While the nightlife industry has become a welcome addition to Lebanon’s economy, the economics of proximity have also galvanized the real estate sector in areas like Gemmayze and Mar Mikhael. Property in the Gemmayze area is being sold at around $3,000 to $3,500 per square meter, a significant increase from a few years ago, according to research conducted by real estate consultants RAMCO.
“Real estate in the area was being sold for peanuts,” says Zeen. “Now, because of us, the real estate value has increased three-fold.”
While the rising price of property may be one reason most bar owners in Lebanon prefer to rent rather than own, there are other more technical issues to consider. “It’s very complicated to buy properties because usually a building is owned by 15 or 16 people,” says Paddy Cochrane, a bar owner whose family also owns property in Gemmayze.
Sensible or not, the inability or reluctance to buy property has left bar and restaurant owners grappling with soaring rental costs by landlords eager to capitalize on the industry boom. A source who advises bar and restaurant owners on administrative issues said that when one of his clients wanted to renew their rent in Gemmayze, the landlord increased the yearly rate from $40,000 to $120,000.
“There are no rent ceilings imposed by the government,” says Kamel, who is also the treasurer and head of marketing at the GDC. “So if you rented five years ago in Gemmayze for $200 per square meter per year — which you could have easily done — now that your five years are up, the landlord can say ‘you know what I want is $800 to $900.’ [Rent] goes up 400 to 500 percent and all of a sudden it is not feasible for you to run your business.”
The other Gemmayzes
At present the cost of renting a venue for a bar or restaurant in Gemmayze can be “over $900 per square meter [per year],” according to Zeen. As a consequence many entrepreneurs looking to open a nightspot are opting for the adjacent district of Mar Mikhael. “The place was cheap,” says Gasnier-Duparc of Behind the Green Door, who opened last December at the beginning of the Mar Mikhael district. “Most of the people opening up here are doing so because it is cheaper.”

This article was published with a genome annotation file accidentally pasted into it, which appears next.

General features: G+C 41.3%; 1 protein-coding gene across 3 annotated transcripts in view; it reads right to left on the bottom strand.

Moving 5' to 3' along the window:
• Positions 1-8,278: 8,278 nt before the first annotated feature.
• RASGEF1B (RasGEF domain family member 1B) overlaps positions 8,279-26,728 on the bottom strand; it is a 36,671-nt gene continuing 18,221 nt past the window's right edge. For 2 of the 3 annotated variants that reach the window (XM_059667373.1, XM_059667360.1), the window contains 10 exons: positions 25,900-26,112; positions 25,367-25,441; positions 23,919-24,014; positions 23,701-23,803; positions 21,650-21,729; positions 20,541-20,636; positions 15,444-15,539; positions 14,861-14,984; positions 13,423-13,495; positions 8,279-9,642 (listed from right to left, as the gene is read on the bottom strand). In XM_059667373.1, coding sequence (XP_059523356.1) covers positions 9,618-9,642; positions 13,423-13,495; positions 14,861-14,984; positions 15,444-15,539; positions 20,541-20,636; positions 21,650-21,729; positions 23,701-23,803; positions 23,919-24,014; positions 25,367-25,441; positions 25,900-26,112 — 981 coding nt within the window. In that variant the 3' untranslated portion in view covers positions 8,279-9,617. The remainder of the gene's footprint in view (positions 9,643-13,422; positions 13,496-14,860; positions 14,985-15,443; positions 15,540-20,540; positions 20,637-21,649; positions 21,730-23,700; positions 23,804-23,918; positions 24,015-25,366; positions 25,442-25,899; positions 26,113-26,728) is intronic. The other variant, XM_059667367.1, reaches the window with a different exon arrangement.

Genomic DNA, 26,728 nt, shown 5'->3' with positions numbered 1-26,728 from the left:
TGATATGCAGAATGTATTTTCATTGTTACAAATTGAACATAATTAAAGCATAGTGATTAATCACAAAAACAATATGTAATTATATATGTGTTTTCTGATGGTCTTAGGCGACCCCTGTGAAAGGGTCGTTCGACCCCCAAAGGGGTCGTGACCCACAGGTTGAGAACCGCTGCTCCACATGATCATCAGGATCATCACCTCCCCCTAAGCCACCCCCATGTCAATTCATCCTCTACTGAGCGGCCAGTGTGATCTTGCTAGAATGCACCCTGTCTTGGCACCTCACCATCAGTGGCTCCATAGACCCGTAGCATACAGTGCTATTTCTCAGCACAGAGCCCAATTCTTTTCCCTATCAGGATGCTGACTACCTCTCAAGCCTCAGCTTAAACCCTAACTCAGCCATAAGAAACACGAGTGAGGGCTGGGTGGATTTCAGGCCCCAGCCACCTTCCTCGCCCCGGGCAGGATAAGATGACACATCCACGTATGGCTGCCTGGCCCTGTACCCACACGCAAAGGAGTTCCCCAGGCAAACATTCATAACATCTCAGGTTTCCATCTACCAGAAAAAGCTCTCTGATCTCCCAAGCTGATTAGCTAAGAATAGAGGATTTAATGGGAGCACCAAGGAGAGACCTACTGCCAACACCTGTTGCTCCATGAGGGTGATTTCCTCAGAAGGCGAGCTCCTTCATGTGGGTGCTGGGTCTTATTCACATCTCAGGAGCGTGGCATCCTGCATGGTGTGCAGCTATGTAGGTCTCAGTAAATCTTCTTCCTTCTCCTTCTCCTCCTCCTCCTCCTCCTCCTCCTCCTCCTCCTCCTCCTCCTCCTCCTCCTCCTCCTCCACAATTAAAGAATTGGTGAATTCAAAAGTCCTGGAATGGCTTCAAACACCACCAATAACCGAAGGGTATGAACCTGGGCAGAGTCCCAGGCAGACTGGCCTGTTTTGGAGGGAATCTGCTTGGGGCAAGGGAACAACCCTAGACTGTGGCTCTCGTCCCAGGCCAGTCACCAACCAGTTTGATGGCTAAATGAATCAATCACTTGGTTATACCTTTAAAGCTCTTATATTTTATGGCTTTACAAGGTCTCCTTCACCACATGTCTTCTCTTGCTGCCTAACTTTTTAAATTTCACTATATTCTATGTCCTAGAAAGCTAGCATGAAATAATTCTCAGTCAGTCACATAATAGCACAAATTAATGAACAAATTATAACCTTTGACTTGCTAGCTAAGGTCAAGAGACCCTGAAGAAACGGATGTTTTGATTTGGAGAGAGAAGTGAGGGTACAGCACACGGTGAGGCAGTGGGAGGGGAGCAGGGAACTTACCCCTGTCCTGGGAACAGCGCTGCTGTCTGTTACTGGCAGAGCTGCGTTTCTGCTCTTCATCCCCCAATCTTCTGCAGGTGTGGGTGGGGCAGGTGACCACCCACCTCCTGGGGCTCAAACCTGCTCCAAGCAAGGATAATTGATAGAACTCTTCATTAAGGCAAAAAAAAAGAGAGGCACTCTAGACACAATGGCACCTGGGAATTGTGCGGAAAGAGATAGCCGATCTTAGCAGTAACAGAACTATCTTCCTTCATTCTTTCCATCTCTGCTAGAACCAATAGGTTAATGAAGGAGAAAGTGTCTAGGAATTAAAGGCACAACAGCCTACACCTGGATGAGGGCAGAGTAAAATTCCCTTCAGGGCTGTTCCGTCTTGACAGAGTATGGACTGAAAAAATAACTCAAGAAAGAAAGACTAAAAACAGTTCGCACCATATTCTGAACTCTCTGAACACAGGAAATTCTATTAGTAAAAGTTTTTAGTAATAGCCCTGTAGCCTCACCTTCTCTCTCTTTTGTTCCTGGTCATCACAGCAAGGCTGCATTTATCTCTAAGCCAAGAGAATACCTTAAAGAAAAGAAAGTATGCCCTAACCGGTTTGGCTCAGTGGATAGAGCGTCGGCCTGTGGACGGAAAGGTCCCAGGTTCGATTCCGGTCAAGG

Right now the going rate for a bar or restaurant venue in Mar Mikhael sells at around $450 per square meter per year according to various sources in the nightlife industry.
Another up-and-coming venue for new bars and nightlife is the Hamra district, which housed many bars and restaurants before and shortly after the Lebanese Civil War.
“I ran away from Gemmayze to open here,” says Ferdiand’s Mouraccade. Despite having to pay less rent than bustling Gemmayze, Mouraccade opened his bar in Hamra because he believes the area is “experiencing a revival” and offers a more sustainable business model than other locations. “Hamra is different from the rest because you don’t feel the effect of high season or low season as much,” he says.
Haytham Nasr, who owns and manages the Juniper bar in Gemmayze, believes that because of the district’s increasing costs, entrepreneurs looking to enter the market are now considering other areas. “Any bar owner should maintain their rent at a maximum of 5 to 10 percent of annual revenue and make the initial investment back in a year,” he says. “I don’t see how they are going to profit in Gemmayze.”
Nasr’s new project, called “myBar,” is set to open on the outskirts of Gemmayze around the end of this year. The project is unique in Lebanon because of its business model, operating somewhat like a private equity fund or a public company whereby investors buy “barnotes” that are valued between $2,000 and $20,000 and carry dividends of 0.2 to 2 percent. Nasr’s expected return on investment for co-owners is 274 percent. So far the project has raised more than $650,000 and intends to raise $1 million. “We are very confident that we will reach the $1 million and we are closing off funding in six to eight weeks,” Nasr says.